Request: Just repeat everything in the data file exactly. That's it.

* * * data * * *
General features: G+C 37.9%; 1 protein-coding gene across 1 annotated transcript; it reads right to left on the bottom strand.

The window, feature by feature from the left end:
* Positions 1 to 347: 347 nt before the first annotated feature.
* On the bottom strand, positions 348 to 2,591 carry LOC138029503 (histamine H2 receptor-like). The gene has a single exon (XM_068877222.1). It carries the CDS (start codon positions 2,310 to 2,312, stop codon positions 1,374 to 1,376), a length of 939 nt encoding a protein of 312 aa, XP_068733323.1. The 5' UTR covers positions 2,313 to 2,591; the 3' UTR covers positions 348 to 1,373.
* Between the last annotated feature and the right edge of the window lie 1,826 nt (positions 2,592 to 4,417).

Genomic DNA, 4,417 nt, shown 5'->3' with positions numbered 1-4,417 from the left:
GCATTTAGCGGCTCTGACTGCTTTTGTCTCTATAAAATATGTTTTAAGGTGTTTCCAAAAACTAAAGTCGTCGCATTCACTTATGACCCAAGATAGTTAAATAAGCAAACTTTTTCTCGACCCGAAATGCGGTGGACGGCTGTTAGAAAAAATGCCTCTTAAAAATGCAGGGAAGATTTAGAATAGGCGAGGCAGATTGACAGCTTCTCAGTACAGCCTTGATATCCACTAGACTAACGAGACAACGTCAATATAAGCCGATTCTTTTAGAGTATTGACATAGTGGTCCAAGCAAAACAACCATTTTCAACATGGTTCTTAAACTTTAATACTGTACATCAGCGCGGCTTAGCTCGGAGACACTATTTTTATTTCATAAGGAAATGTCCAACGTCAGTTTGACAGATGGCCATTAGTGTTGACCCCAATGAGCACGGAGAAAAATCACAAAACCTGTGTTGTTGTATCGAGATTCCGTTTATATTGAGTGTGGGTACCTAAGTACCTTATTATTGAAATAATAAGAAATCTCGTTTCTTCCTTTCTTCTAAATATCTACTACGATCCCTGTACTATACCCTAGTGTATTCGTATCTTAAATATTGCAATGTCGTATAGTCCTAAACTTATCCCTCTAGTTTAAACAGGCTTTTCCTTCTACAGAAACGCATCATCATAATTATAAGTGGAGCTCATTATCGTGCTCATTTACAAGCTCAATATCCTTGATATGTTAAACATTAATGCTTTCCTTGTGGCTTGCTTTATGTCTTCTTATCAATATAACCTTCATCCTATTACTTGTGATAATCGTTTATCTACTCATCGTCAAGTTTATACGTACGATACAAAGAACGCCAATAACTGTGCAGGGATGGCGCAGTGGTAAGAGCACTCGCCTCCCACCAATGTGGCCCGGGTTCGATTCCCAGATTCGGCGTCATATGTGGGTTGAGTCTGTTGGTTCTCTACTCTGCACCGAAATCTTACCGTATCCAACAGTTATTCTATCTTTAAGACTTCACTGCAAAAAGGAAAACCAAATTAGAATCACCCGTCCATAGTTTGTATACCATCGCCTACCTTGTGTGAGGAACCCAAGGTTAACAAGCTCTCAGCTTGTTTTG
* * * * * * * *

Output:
General features: G+C 37.9%; 1 protein-coding gene across 1 annotated transcript; it reads right to left on the bottom strand.

The window, feature by feature from the left end:
* Positions 1 to 347: 347 nt before the first annotated feature.
* On the bottom strand, positions 348 to 2,591 carry LOC138029503 (histamine H2 receptor-like). The gene has a single exon (XM_068877222.1). It carries the CDS (start codon positions 2,310 to 2,312, stop codon positions 1,374 to 1,376), a length of 939 nt encoding a protein of 312 aa, XP_068733323.1. The 5' UTR covers positions 2,313 to 2,591; the 3' UTR covers positions 348 to 1,373.
* Between the last annotated feature and the right edge of the window lie 1,826 nt (positions 2,592 to 4,417).

Genomic DNA, 4,417 nt, shown 5'->3' with positions numbered 1-4,417 from the left:
GCATTTAGCGGCTCTGACTGCTTTTGTCTCTATAAAATATGTTTTAAGGTGTTTCCAAAAACTAAAGTCGTCGCATTCACTTATGACCCAAGATAGTTAAATAAGCAAACTTTTTCTCGACCCGAAATGCGGTGGACGGCTGTTAGAAAAAATGCCTCTTAAAAATGCAGGGAAGATTTAGAATAGGCGAGGCAGATTGACAGCTTCTCAGTACAGCCTTGATATCCACTAGACTAACGAGACAACGTCAATATAAGCCGATTCTTTTAGAGTATTGACATAGTGGTCCAAGCAAAACAACCATTTTCAACATGGTTCTTAAACTTTAATACTGTACATCAGCGCGGCTTAGCTCGGAGACACTATTTTTATTTCATAAGGAAATGTCCAACGTCAGTTTGACAGATGGCCATTAGTGTTGACCCCAATGAGCACGGAGAAAAATCACAAAACCTGTGTTGTTGTATCGAGATTCCGTTTATATTGAGTGTGGGTACCTAAGTACCTTATTATTGAAATAATAAGAAATCTCGTTTCTTCCTTTCTTCTAAATATCTACTACGATCCCTGTACTATACCCTAGTGTATTCGTATCTTAAATATTGCAATGTCGTATAGTCCTAAACTTATCCCTCTAGTTTAAACAGGCTTTTCCTTCTACAGAAACGCATCATCATAATTATAAGTGGAGCTCATTATCGTGCTCATTTACAAGCTCAATATCCTTGATATGTTAAACATTAATGCTTTCCTTGTGGCTTGCTTTATGTCTTCTTATCAATATAACCTTCATCCTATTACTTGTGATAATCGTTTATCTACTCATCGTCAAGTTTATACGTACGATACAAAGAACGCCAATAACTGTGCAGGGATGGCGCAGTGGTAAGAGCACTCGCCTCCCACCAATGTGGCCCGGGTTCGATTCCCAGATTCGGCGTCATATGTGGGTTGAGTCTGTTGGTTCTCTACTCTGCACCGAAATCTTACCGTATCCAACAGTTATTCTATCTTTAAGACTTCACTGCAAAAAGGAAAACCAAATTAGAATCACCCGTCCATAGTTTGTATACCATCGCCTACCTTGTGTGAGGAACCCAAGGTTAACAAGCTCTCAGCTTGTTTTG